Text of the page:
Taking back the Daily Scrum


This is what you might know as the daily ‘stand up.’  It is the most abused, tortured and mistreated meeting in Scrum.  Or not even Scrum.  If nothing else, this is usually the part of Scrum that organizations adopt and keep.  If they do nothing else then they do this.  And boy do they do it!  This meeting is too good for 15mins, let’s keep it going for 45!  There are some common anti-patterns that I have come across during this meeting so I thought that I would share them with you.

The WaterBoarder

Torture.  Plain and Simple.  I am going to keep you standing up for 45 minutes whilst everyone tells me what exactly they did yesterday and what they plan to do tomorrow.  Have a problem with the binary search function?   Lets discuss it whilst we all stand here listening.  Hey the 10 of us have nothing better to do.

The 8 Teams of 1 Person

We are not a team.  We work on our own.  We talk once a day at this ‘mandated’ meeting.  Then we each go our separate ways until tomorrow.  We work on one task / story each.  So we give our update.  Then we have to listen to 7 others give theirs.  But we don’t care.  It does not affect us in any way other than having to stand through this boring meeting.

The Wall Talker

He approaches the board.  He stops.  He looks around and starts talking.  Quietly.  No-one can hear him because he is talking to a wall.  Everyone strains to hear, and then gives up.

The Over Sharer

I know that I didn’t finish much yesterday but let me explain why.  Well I had an unscheduled meeting from 10 until 11.  I then got a call from my mother in law who said that she had a sore knee.  I had to leave work early to drive her to the hospital and then take her home…..

The Goldfish Memory

I can’t remember what I did yesterday.

The Photographic Memory

Arrives with pages of notes to read from to justify quite how busy they really are.

I am fine with status meetings.  If you want to have a status meeting go ahead.  But call it a status meeting, give me a chair and bring lunch.
Now for the really controversial part.  Who said that you have to stand up?  Really?  Let’s just check the Scrum Guide on that again shall we…
Want to sit down at your Daily Scrum, do it.  If any of these meetings sound like yours then maybe it’s time for a change.  We stood up because the meetings were short.  If the meeting isn’t short why are you standing up?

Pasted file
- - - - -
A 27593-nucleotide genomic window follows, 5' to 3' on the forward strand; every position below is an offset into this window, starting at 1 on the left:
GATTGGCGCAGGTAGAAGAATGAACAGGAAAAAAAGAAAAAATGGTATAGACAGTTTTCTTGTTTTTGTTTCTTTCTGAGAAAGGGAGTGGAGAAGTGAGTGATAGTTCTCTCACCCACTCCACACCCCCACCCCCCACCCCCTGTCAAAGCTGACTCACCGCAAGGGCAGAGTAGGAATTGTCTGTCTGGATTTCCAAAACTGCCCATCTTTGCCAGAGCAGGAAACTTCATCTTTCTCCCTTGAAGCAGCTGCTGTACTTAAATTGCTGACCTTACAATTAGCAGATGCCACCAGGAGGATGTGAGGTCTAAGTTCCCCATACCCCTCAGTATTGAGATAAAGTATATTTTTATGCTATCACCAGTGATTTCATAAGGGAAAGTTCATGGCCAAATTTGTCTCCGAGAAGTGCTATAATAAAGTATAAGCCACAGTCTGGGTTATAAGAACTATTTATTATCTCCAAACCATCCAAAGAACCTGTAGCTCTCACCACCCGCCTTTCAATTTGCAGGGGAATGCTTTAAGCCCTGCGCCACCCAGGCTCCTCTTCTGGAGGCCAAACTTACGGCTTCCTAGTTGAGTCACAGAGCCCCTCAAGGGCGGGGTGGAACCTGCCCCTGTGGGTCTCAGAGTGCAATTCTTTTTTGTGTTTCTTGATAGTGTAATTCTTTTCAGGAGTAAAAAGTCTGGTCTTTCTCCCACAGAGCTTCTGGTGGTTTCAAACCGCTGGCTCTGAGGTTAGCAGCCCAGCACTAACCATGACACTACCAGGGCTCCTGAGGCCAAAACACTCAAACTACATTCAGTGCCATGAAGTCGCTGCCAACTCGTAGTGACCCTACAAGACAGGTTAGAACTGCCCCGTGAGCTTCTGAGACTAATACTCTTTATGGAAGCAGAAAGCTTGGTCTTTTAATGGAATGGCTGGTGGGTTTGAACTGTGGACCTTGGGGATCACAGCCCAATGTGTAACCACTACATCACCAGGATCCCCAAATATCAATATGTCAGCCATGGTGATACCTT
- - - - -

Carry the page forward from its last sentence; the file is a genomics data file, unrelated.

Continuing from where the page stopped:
Photo licensed via Creative Commons


Agile Leadership


Management Thoughts from San Francisco

Another course delivered.  As always waiting for a plane.  This time I am thinking a lot about management in an agile organization.  The agile community has had much to say about developers, testers, BA’s etc.  But very little about managers.

Some would say that managers are not needed anymore.  They are dinosaurs – on the verge of extinction and Darwin will have his way.  I am not one of them.  I see no end to our need for managers.  Just a different role for them to play.

There is a lot of talk about the Spotify agile scaling approach.  People talk about squads, guilds and chapters and the lack of hierarchy.  Hold on.  If you examine the Spotify approach you will see that the Chapter Leads are Line Managers. 

And what of culture.  Who sets the culture of an organization?  It comes from the managers.  Traditionally in agile transformations the developers, testers, scrum masters etc get a lot of attention and training.  The managers are almost universally ignored.  They only get told about things that they do not need to do anymore. 

They don’t need to assign tasks.  They don’t need to check on status.  So what should they do with all of this extra time?  Approve holidays?  Timesheets?

I am often asked what is the role of a manager now that my teams are all self-organizing?  How do I add value to my staff without getting in their way?  How can I perform performance reviews?  Salary adjustments? 

I have been following Jurgen Appelo’s Management 3.0 work with interest and I like what I see.  A lot of the thinking has much in common with the Kanban community.  It speaks to an actual management role within an agile organization, and frames the role of a manager as a pivotal position that can add enormous benefit to an organization if done well.

How can I create high performing teams and tap into my team members intrinsic motivations?  How much do I delegate to a self-organizing team?  How do I help to create an 'agile culture'?  What opportunities does an agile transformation provide for managers?  What new skills do I need to help my teams be successful?  These are real questions that need answers.

If you are part of an organization undergoing a transformation do not ignore your managers.  They are key to your success.  If you are a manager in an organization undergoing a transformation - do not be ignored.  Demand more.  Demand answers to these questions.  We still need you, and your company and teams need you.


Product Owner as Superhero



I am sitting in in a café in Singapore enjoying a well-deserved drink and dinner after teaching day 1 of the Scrum.org Professional Scrum Product Owner course.